Skip to 0 minutes and 4 secondsI'm talking to Dr. Dena Van Den Bergh who's the Director of Quality Leadership in the Netcare Hospital Group in Johannesburg, who chose this particular model to commence and initiate Stewardship across a large group of hospitals. So Dena, what I'd like to know is what did you want to achieve and explain the Stewardship activities prior to choosing and implementing this model. So again, I think what was important was recognising that we really needed to do something about Stewardship. We'd heard about the problem for many years, but the question was-- what do we do every day at the front line of care?
Skip to 0 minutes and 46 secondsAnd what we did previously was rely on a model of champions who were interested in antibiotic stewardship and who implemented whatever they had learnt in their particular institutions in a very ad hoc way. So they did the best they could, but without a co-ordinated approach, we had absolutely no impact on our DDDs and our antibiotic consumption. So we had to stop and say, so what do we need to do differently? OK. But why did you chose pharmacists? Well, the trick is in South Africa, we don't have very many infectious disease physicians. In fact, we hardly have any that are accessible to the private sector.
Skip to 1 minute and 28 secondsAnd we had to find a way that we could use the right level of skill to do the work and engage with the private practitioners that work in our institutions. But you used pharmacists, that aren't even, so called ID like in the US, or even clinical pharms, which we don't have in South Africa yet. Well again, there just aren't enough pharmacists with their kind of qualification. But we acknowledged that pharmacists actually had the right background and that we needed to then teach them the gaps-- teach them whatever they needed to know about Stewardship. So the underlying competency exists and we needed to take it to the next stage and put a structure to their process.
Skip to 2 minutes and 12 secondsBut how do they get time to do these basic interventions-- which I'm going to talk about now. How did they-- or did they have time to perform them? Well, look initially, when we used the old champion model people were finding a bit of time. But what we did for this particular work was, when we got serious about the fact that we needed to do something, we also allocated time. Now, we didn't have full-time posts, and we couldn't allocate lots of time to everybody, so depending on the size of the unit, we allowed pharmacists what we call allocated time to do Antibiotic Stewardship. And we prioritised their time for the highest risk areas, for the highest opportunity areas.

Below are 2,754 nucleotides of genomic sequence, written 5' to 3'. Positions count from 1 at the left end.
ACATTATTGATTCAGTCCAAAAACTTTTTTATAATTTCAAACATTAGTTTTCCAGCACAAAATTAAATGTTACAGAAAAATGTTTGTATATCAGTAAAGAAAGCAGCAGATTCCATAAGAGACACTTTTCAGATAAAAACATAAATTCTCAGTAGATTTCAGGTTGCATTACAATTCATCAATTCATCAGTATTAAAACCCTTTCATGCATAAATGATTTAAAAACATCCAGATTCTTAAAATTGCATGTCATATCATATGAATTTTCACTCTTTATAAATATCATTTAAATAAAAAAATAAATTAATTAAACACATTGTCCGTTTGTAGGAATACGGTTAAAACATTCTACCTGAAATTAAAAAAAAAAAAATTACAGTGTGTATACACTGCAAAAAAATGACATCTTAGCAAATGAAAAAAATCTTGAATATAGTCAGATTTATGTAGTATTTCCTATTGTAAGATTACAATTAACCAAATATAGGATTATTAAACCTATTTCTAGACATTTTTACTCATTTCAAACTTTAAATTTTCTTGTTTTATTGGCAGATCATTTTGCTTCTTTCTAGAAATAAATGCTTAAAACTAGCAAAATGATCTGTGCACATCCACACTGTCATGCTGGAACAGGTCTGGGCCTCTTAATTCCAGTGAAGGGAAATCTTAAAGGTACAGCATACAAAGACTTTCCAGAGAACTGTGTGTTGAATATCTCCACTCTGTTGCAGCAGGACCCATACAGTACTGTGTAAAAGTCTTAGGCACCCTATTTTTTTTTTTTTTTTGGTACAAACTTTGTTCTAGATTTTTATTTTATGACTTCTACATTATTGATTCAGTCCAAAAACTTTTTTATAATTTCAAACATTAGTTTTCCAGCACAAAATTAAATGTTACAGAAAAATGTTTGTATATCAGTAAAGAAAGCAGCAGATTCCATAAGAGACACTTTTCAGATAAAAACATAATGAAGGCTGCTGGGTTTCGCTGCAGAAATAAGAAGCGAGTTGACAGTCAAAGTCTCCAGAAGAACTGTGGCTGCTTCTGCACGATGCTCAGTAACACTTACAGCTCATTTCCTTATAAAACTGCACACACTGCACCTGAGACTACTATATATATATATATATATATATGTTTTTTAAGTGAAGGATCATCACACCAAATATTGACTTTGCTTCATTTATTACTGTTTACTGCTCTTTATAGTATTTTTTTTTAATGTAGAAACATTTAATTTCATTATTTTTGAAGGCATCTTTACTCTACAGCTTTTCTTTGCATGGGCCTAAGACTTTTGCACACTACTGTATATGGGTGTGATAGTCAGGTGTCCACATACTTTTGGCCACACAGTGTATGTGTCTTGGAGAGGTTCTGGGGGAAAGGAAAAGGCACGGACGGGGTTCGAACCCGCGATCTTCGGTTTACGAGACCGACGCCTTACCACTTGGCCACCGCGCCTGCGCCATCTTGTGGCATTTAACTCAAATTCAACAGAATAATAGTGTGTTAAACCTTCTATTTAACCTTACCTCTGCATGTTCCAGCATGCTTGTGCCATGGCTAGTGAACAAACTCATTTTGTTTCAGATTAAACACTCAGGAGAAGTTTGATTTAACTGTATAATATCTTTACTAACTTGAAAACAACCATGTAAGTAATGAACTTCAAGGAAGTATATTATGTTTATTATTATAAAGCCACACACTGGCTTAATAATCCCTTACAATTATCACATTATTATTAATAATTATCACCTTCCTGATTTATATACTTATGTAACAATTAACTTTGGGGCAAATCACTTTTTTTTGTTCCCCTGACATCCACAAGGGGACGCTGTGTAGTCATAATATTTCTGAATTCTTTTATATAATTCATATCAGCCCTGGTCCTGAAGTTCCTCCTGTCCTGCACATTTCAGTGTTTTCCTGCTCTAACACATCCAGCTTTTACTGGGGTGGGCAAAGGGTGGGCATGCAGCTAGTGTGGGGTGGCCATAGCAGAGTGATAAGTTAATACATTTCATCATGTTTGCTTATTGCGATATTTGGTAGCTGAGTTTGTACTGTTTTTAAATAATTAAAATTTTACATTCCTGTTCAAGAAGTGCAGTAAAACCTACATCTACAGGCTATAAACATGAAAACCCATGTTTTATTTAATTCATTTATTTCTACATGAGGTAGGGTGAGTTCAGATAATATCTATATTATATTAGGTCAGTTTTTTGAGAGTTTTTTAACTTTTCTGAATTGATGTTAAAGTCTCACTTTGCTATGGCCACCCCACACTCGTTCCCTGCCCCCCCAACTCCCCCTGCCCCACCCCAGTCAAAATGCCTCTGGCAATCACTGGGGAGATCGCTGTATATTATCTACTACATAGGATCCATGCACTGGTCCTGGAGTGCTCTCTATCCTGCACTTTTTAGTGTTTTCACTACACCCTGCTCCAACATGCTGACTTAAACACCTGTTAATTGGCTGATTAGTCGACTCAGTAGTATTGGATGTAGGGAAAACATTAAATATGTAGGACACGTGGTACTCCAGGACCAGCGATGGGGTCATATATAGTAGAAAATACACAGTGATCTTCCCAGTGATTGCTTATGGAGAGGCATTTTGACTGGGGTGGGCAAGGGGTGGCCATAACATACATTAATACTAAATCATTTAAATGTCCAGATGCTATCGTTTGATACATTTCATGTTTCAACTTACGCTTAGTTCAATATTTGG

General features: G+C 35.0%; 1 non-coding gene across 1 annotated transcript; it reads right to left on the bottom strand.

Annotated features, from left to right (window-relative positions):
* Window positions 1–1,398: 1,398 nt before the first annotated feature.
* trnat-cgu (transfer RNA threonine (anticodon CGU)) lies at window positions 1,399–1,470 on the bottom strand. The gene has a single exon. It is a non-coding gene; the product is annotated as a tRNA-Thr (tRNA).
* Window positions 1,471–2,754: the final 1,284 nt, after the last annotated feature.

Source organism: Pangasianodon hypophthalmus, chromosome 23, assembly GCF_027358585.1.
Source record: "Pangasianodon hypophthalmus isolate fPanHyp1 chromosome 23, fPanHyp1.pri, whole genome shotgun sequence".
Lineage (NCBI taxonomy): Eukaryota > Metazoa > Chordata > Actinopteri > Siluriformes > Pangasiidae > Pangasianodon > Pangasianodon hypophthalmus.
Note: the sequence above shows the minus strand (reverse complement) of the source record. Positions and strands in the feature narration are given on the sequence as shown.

Skip to 2 minutes and 56 secondsAnd then took that through and we expanded that over the time that we could. With the buy-in of the hospital manager. Absolutely.
Solution to the scenario in South Africa
In this video Dr Adrian Brink discusses the implementation of a strategy in a private hospital and trauma services group with Dr Dena Van den Bergh, Director of Quality Leadership, Netcare Ltd, Johannesburg, South Africa.
The aim of the approach was the overall reduction in consumption of antibiotics and improved data collection, across all diverse urban and rural hospitals within the group, via a pharmacist-driven prospective audit and feedback strategy.
The AMS model was implemented in a private hospital and trauma services group of institutions operated by Netcare Ltd which comprises of:
- 47 hospitals with 44 emergency centres in 7 out of 9 South African provinces
- with a total of 9424 registered beds, 1601 intensive care and high care beds
- and 343 operating theatres.
Standardised measurement of the impact of the AS model was conducted for a period of 104 weeks between July 2012 and September 2014.
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